Tips for Retaining Institutional Knowledge and Managing Cultural Diversity
Every day, knowledge walks out the door in the form of retiring workers. Over time, highly experienced maintenance team members have learned how an asset inherently behaves, and because of their tenure, they instinctively know when it isn’t operating normally.
Additionally, many maintenance gurus have likely developed unorthodox ways to work around obscure maintenance obstacles by using improvised but successful repair methods. Should a younger maintenance team member ask, “How did you do that?” the expert might answer, “It’s all up here,” and point to their brain. That’s tribal knowledge.
Transversely, while the aging workforce is leaving, Industrial Internet of Things (IIoT) technology is entering. This transference is creating a knowledge gulf. Retaining or repurposing valuable tribal knowledge for use by the new generation of workers presents difficult hurdles. Companies that develop creative ways to entrench institutional knowledge into the organization before it disappears gain a competitive advantage.
Here are some tips:
Sometimes it’s easier for people to talk through and show a procedure rather than writing it out. Capturing knowledge using a video camera is an alternate way to record information. Videos like those on YouTube provide an enhanced understanding of, for instance, how to join sensors with software to enable the collection of asset conditioning monitoring data. Videos don’t need to be elaborate. Make them simple and clear enough for personnel to understand easily.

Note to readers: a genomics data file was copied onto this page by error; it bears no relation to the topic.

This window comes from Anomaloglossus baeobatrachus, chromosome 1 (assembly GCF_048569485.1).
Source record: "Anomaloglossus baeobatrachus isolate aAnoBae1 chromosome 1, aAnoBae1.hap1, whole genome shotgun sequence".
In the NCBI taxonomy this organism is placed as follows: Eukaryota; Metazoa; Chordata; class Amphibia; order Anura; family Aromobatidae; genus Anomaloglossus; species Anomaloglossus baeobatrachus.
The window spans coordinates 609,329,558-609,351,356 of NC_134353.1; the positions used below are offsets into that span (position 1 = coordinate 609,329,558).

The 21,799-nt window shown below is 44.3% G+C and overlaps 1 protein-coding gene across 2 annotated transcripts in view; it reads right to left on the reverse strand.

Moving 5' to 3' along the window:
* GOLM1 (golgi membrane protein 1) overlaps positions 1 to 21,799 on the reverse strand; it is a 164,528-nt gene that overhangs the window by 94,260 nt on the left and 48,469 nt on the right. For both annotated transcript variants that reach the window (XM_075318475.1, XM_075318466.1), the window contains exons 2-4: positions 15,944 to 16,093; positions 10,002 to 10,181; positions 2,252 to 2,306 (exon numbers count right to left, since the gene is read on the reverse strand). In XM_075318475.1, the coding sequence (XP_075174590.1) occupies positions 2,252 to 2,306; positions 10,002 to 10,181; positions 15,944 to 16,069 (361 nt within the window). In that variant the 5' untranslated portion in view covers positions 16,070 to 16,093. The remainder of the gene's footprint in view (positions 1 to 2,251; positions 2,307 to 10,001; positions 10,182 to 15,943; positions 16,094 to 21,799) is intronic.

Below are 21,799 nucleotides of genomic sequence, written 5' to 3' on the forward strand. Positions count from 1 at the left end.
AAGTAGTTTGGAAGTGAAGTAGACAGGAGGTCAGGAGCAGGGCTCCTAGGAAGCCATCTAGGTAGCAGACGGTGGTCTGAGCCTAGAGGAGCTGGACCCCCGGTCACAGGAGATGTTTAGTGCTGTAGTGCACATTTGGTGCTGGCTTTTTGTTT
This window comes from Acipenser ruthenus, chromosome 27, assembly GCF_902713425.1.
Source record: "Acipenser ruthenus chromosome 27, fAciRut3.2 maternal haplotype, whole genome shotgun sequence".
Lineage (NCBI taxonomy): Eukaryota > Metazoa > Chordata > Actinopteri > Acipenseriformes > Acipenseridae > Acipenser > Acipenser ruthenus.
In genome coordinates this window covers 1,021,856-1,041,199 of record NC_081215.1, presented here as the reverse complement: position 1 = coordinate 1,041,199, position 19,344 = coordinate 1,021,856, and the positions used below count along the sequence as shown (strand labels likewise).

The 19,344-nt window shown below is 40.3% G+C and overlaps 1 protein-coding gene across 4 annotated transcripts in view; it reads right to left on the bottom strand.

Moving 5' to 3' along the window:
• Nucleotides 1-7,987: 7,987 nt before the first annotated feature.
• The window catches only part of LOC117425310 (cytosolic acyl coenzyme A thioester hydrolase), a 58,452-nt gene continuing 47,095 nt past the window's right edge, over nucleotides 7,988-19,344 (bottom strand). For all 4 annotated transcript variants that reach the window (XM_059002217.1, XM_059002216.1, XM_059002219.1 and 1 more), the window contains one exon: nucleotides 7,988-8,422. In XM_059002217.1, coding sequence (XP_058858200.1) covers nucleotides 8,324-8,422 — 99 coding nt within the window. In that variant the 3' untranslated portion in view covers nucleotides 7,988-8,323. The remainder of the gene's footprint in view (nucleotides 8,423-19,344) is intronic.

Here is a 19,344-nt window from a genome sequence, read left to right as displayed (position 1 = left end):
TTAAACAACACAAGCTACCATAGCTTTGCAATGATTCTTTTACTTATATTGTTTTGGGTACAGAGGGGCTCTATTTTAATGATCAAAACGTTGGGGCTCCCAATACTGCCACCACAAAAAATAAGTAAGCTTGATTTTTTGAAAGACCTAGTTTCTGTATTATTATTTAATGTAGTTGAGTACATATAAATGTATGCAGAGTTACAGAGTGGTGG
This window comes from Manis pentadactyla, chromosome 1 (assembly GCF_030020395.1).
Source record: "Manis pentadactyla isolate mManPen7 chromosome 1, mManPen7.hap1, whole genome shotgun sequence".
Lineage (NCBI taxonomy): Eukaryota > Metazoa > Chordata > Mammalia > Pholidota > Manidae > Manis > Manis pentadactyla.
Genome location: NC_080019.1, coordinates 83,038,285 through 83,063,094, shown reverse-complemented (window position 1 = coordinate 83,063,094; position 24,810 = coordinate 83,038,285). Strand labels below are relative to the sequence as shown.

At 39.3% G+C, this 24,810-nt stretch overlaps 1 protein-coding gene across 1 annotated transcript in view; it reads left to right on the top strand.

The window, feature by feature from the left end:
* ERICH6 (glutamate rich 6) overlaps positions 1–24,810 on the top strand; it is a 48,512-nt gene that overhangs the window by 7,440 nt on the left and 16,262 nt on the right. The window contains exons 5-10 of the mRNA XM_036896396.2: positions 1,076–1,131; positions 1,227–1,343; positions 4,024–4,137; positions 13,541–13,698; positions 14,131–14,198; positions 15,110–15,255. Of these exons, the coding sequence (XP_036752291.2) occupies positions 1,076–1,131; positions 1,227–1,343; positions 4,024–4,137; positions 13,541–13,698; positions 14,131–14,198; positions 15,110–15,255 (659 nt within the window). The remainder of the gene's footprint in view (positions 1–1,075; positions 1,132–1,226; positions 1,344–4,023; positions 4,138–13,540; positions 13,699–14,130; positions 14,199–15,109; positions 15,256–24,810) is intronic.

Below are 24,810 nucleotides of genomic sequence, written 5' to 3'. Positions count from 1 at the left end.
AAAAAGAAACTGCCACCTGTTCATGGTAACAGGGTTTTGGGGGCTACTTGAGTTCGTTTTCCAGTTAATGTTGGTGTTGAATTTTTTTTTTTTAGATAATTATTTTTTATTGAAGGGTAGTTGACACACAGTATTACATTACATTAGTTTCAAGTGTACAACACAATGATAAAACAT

- Become less dependent on legacy knowledge
Today’s maintenance champion is still the worker who runs into work at the break of dawn to make emergency repairs to an asset. However, proactive approaches such as predictive maintenance (PdM) strategies using real-time condition monitoring devices and computerized maintenance management systems (CMMS) capabilities are changing the tide. These technologies, made possible by the IIoT, allow organizations to rely less on veteran maintenance masters and move toward technological solutions for achieving maintenance and asset reliability.
- Encourage online problem solving
Today’s young workers could not imagine solving a problem without using the internet. Job interview candidates, especially if it involves technical know-how, are often barred from its use during knowledge tests. It’s outmoded thinking. Knowledge recall certainly has its place in many situations, as with maintenance veterans; however, if technology is the fastest route to finding an answer, why not let new-generation workers use it? The internet is a valuable resource and timesaver for getting jobs done quickly and more effectively.
- Facilitate multigenerational interactions
A demographic transition won’t happen overnight, but it’s inevitable. Most likely, your older and younger workers are sharing the same space. The workplace environment might be fraught with annoyances and frustrations on both sides because of differing viewpoints and upbringings.
Progressive companies are presenting opportunities for the two diverse groups to interact and discover each other’s value to the organization and diverse strengths. Gamification is one of many creative ways to enable interactions between generations. In due course, everybody wins when knowledge is shared.
A similar post was originally published on Accelix.com.